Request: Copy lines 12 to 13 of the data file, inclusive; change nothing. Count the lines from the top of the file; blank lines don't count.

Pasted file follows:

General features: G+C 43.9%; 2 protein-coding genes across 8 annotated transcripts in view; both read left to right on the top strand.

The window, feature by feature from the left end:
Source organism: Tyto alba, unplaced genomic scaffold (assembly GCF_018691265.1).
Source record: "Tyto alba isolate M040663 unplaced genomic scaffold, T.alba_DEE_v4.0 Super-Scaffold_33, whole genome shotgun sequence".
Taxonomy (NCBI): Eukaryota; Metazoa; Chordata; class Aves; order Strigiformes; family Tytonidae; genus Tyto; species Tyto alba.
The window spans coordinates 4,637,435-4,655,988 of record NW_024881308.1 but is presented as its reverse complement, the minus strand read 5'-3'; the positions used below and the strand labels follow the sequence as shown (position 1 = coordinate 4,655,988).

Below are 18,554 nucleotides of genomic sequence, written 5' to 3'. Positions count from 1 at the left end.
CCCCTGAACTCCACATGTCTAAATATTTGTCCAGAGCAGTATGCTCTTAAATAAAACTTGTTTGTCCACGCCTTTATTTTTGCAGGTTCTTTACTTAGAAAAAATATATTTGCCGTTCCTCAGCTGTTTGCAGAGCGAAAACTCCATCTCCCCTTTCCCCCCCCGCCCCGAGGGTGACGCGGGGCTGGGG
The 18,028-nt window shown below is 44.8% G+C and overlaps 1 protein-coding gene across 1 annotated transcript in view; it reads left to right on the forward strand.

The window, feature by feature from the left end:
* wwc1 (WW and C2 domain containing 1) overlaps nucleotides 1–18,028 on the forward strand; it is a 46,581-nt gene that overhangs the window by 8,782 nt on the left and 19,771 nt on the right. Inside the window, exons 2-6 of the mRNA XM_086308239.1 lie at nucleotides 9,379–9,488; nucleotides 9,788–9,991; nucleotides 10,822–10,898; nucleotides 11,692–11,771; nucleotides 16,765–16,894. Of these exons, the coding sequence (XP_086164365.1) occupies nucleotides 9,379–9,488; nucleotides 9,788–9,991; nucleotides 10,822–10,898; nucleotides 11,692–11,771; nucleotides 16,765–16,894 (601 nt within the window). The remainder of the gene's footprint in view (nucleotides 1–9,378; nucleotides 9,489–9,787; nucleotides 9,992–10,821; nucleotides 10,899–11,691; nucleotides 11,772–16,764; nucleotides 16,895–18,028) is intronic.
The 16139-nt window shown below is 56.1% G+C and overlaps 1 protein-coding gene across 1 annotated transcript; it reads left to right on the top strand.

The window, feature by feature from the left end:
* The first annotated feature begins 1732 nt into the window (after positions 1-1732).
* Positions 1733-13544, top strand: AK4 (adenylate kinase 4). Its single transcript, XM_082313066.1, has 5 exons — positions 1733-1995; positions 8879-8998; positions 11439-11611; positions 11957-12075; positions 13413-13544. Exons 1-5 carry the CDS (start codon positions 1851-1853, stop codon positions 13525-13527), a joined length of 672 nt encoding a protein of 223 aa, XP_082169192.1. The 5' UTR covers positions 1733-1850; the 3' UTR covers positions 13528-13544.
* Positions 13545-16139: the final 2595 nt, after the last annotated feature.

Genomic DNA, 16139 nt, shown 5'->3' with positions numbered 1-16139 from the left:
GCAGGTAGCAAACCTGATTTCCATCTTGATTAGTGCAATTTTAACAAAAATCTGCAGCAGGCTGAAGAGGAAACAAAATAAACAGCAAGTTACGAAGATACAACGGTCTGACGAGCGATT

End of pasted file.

The 16139-nt window shown below is 56.1% G+C and overlaps 1 protein-coding gene across 1 annotated transcript; it reads left to right on the top strand.

The window, feature by feature from the left end: